When someone says ‘Challenger Bank’, you imagine a mobile-first legacy-killer, an upstart start-up that’s out to steal the lunch from all the traditional players in town. They come in various flavours, but are segment specific, catering to SME, or Lending, or CASA; some might have a fashionably disproportionate focus on lifestyle banking.
All this requires a high degree of adaptability. Which means APIs and extensive partnership networks.
If we took this chain of thought further, we could reasonably conclude that Digital Challenger Banks are completely exclusive from conventional players. That they are a first world phenomenon.
Take a look at the quadrants below.
Which quadrant would you imagine a Challenger Bank would fit in?
The answer is ‘all of the above’.
And here’s the big reveal: Challenger Banking is an attitude, not an institution.
Irrespective of size, geographic location or stage of maturity, any bank can adopt and successfully carry off a Challenger Banking mind-set. While it might seem counter-intuitive, this phenomenon is rather more widespread than you imagine. If you are convinced this is a first world phenomenon, let’s look at the other end of the spectrum.
Welcome to Africa
On the one side, we have cheaper technology, the shrinking presence of global banks and the removal of several services from non-core markets like Africa (as a consequence of the 2008 crisis). On the other, we have a very mobile friendly population that’s tasted technology and is hungry for banking on the go.
Africa is fertile for Challenger Banking. To get going, simple pieces – payments, fund transfers, savings, salary account, along with card management, will do. Local monoliths slow to adapt to this are losing out to a new rush of challengers capitalising on the opportunity. They don’t need to be too big, and need to have a hold over a particular segment or two.
So now we’ve established that geography doesn’t have a say in in the Challenger Banking phenomenon. What about size? After all, these are competitors to the establishment, adaptive players who can move faster than the legacy technology of the conventional players. Before soothsayers begin to prophesise the end of universal banking, the local banks have begun to adapt.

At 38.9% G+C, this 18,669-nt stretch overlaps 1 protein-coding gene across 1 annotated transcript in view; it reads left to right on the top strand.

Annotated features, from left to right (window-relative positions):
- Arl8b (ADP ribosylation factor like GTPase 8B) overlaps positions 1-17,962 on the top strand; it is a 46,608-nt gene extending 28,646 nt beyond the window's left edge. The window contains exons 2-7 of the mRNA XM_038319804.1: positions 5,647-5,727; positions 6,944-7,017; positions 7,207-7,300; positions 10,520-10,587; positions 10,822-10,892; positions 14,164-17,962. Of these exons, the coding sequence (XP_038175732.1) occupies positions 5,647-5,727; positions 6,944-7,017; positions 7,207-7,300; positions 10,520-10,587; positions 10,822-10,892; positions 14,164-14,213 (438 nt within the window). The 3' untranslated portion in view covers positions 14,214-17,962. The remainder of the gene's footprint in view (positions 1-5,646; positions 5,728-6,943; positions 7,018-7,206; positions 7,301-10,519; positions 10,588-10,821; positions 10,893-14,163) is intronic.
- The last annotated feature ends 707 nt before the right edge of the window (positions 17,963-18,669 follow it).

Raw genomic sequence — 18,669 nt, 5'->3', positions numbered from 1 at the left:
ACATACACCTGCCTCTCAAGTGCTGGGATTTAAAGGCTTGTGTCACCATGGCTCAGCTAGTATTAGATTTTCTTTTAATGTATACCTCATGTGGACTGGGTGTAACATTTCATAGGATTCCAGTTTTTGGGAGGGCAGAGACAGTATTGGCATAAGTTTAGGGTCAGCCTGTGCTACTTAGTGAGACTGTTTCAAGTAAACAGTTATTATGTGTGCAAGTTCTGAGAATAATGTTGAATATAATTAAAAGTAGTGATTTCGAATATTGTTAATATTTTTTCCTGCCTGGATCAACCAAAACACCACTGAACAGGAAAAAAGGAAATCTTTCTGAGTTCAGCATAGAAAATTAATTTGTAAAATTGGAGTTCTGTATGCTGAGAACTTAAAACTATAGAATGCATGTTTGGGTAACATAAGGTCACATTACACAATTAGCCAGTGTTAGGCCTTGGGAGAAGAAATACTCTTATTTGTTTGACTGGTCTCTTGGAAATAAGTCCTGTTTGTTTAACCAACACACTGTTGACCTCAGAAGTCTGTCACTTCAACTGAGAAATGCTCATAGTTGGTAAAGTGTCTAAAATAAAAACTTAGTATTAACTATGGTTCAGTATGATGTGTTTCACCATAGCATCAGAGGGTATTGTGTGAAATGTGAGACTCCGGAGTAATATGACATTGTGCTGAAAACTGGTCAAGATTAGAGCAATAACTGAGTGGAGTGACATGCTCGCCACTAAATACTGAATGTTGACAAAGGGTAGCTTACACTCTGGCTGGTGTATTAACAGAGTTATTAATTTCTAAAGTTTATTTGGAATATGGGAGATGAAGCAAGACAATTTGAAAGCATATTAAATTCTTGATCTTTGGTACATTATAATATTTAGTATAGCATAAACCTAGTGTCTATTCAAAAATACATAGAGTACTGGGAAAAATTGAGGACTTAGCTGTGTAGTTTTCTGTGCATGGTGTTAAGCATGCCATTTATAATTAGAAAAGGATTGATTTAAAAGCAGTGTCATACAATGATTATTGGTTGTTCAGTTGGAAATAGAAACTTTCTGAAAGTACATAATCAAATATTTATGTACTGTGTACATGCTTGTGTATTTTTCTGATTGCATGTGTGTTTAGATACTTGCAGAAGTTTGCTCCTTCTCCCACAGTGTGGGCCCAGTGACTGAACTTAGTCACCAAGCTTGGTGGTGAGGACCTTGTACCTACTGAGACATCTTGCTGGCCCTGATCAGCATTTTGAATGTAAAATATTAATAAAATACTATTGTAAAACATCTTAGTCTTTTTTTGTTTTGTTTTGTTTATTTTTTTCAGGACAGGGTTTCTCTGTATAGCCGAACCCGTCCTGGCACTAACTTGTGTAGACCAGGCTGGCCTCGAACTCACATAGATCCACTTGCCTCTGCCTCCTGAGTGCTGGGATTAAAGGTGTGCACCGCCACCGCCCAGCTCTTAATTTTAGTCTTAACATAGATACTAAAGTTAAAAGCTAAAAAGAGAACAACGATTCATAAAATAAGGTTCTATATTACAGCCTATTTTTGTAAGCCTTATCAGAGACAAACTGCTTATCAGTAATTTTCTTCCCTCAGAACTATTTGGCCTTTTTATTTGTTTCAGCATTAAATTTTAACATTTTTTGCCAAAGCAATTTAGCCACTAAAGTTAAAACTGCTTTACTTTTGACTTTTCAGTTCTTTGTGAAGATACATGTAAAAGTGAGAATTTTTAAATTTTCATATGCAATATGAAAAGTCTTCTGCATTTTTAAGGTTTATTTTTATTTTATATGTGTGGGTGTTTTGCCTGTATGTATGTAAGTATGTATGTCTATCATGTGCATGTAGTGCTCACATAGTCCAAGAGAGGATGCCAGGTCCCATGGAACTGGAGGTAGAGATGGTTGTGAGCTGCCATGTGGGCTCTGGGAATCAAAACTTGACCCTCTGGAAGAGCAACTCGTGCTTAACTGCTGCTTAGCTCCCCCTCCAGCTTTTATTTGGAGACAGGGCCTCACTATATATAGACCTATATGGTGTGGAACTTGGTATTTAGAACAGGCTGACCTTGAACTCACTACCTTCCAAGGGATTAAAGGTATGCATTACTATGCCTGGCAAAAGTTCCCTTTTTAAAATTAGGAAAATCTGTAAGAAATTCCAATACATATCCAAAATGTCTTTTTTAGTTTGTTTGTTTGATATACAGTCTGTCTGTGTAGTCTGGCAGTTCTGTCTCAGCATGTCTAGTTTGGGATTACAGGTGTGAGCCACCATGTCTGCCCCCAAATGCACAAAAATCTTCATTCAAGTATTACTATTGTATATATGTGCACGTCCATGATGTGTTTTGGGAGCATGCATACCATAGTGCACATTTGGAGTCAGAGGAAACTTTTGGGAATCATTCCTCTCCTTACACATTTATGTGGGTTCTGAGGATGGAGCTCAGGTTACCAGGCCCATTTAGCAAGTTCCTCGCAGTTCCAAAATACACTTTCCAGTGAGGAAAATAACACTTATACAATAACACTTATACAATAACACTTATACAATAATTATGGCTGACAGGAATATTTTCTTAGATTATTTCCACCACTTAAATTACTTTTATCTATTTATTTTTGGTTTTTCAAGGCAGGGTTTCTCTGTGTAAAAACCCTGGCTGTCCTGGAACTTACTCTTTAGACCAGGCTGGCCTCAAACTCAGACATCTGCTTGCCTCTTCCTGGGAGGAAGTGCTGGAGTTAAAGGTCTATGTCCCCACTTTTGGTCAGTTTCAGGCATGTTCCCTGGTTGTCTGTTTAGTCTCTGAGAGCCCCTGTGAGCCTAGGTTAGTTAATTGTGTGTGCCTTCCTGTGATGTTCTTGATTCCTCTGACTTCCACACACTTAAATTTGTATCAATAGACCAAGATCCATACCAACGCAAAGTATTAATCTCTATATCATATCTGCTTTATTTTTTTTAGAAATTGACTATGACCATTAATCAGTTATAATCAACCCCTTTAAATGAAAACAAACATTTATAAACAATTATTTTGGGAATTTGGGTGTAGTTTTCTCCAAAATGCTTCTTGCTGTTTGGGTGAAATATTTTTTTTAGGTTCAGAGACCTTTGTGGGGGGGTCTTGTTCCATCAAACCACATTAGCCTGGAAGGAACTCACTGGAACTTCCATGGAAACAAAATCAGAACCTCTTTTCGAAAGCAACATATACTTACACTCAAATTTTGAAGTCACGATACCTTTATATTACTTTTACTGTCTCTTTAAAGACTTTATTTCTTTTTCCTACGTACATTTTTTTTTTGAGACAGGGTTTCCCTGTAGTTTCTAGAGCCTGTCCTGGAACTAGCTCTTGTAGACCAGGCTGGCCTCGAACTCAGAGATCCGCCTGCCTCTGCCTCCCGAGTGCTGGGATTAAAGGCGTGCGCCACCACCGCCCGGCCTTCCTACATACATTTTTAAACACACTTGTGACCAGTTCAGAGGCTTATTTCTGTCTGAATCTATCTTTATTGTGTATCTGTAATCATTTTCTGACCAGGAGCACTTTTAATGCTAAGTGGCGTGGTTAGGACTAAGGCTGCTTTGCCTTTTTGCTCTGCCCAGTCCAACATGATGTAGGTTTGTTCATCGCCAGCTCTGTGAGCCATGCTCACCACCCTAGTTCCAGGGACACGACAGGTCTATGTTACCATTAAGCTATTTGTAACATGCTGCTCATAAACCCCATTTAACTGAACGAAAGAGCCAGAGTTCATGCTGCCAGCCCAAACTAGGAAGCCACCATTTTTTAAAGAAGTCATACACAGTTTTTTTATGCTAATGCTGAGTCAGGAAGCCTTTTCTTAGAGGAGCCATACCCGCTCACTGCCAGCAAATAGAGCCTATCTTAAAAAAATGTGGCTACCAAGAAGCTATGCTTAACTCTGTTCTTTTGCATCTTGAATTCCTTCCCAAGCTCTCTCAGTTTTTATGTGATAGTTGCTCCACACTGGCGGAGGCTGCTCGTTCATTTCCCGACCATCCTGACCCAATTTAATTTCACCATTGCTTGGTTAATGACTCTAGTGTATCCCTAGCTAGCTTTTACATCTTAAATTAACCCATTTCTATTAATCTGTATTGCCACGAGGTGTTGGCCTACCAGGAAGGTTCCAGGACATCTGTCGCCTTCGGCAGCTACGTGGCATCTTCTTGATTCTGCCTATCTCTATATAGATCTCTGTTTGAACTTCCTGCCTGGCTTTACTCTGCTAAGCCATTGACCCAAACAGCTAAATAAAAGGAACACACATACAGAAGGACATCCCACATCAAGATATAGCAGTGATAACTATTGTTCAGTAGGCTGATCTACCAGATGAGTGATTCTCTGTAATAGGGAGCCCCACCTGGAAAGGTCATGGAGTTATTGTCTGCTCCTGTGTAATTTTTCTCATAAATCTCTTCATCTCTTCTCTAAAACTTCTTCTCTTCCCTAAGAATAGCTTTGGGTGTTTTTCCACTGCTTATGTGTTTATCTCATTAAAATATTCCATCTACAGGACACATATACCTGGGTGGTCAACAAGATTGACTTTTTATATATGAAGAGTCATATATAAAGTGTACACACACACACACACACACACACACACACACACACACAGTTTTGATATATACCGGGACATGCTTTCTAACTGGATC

It’s an Attitude
With a strong connect to the Central Bank, a large existing customer base, and an obvious demand for a particular service, local banks have begun to go digital in strategic bits.
Instead of getting into a complete overhaul of their technology, they create and deploy a Challenger Bank under their own umbrella. Not enough SME focus? No problem, corral a business + ops + tech team to run a challenger module.
The inherent modular structure of open banking and API banking has freed legacy banks from the pressure of a complete one-time overhaul. They can now focus on progressive modernisation without losing out on emerging opportunities in the market.
A new end-to-end Digital Challenger Bank might try to stir the pot, but an existing bank which want to go Digital has the bigger opportunity here.
To reiterate, irrespective of which quadrant a bank falls under, all it needs to leapfrog legacy and capture opportunity is a challenger mind-set. How can one capture that mind-set? How do you find out if you have that mind-set? Here’s one way to find out.
Litmus test for the Challenger Banking Mind-set
We believe there are six key arcs that constitute the shift in attitude from an traditional bank to a challenger bank. Feel free to evaluate yourself along these facets. You may even choose to look at this shift as a spectrum and gauge how far along you are on the journey.
In the next blog, we delve a little deeper into the challenger mindset, examine these arcs, and attempt to answer the question – how viable is all of this?
Sharat has over 16 years of experience in Retail banking. Prior to this he was with Standard Chartered Bank where he spent over 10 years with their Retail Products and Business core banking Implementation. As a Business Leader, he has played significant role in Core banking implementations across major markets like India, Malaysia, Singapore and Thailand.